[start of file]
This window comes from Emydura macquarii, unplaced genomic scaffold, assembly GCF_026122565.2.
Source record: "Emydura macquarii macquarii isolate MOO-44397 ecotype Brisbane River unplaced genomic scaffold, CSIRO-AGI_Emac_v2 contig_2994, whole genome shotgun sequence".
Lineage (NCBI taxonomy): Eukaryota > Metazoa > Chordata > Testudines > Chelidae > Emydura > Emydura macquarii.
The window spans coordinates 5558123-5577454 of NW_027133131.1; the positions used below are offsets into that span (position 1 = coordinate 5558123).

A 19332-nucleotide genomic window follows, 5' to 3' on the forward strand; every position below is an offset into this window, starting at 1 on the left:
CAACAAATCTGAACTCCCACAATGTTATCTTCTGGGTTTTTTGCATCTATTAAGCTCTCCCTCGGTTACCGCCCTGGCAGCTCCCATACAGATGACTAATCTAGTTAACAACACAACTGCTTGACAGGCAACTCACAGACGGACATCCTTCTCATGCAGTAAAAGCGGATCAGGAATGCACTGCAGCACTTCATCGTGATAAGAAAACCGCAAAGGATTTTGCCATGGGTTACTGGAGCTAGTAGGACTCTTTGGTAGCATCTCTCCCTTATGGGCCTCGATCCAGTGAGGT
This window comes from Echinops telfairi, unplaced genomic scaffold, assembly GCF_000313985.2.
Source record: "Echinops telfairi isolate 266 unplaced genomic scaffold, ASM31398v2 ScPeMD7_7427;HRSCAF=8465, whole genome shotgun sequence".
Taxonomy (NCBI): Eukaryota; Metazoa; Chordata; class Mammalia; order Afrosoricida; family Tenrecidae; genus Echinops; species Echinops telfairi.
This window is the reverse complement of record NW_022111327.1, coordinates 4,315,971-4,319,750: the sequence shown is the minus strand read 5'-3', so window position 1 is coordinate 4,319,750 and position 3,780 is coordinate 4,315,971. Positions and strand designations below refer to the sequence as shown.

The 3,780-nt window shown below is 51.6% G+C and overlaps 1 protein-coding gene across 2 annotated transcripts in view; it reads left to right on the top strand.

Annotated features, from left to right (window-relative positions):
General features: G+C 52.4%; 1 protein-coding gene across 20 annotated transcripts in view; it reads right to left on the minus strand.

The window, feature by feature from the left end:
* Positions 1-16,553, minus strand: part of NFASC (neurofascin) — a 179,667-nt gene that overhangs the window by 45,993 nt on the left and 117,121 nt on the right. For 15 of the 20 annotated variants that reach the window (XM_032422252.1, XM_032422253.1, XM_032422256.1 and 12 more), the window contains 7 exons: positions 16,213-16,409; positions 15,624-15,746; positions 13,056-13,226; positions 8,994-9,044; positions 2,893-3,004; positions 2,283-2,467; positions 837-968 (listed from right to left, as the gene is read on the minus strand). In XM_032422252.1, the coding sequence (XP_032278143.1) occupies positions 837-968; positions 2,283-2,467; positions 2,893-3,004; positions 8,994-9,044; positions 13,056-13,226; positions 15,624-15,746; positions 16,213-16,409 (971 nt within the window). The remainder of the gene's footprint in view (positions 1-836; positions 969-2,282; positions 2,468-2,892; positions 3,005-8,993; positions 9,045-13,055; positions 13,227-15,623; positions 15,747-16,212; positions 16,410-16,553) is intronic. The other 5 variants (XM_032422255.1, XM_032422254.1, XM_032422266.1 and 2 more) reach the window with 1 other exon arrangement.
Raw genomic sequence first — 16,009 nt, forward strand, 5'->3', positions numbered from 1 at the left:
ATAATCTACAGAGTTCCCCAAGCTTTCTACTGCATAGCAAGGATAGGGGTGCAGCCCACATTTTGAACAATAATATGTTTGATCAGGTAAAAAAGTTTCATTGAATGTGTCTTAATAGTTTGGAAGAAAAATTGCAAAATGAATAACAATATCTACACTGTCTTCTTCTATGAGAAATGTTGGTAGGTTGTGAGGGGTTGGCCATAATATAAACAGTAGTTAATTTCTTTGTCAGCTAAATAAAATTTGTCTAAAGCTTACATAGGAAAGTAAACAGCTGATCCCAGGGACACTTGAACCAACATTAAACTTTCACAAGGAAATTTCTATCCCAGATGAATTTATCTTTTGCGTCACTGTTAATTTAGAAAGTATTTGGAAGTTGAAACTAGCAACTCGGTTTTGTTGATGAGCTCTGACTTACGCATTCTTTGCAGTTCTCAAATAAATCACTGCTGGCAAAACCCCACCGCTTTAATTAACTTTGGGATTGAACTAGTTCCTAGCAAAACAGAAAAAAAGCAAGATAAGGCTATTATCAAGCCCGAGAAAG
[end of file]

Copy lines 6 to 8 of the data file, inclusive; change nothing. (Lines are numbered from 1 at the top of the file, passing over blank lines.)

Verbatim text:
CAACAAATCTGAACTCCCACAATGTTATCTTCTGGGTTTTTTGCATCTATTAAGCTCTCCCTCGGTTACCGCCCTGGCAGCTCCCATACAGATGACTAATCTAGTTAACAACACAACTGCTTGACAGGCAACTCACAGACGGACATCCTTCTCATGCAGTAAAAGCGGATCAGGAATGCACTGCAGCACTTCATCGTGATAAGAAAACCGCAAAGGATTTTGCCATGGGTTACTGGAGCTAGTAGGACTCTTTGGTAGCATCTCTCCCTTATGGGCCTCGATCCAGTGAGGT
This window comes from Echinops telfairi, unplaced genomic scaffold, assembly GCF_000313985.2.
Source record: "Echinops telfairi isolate 266 unplaced genomic scaffold, ASM31398v2 ScPeMD7_7427;HRSCAF=8465, whole genome shotgun sequence".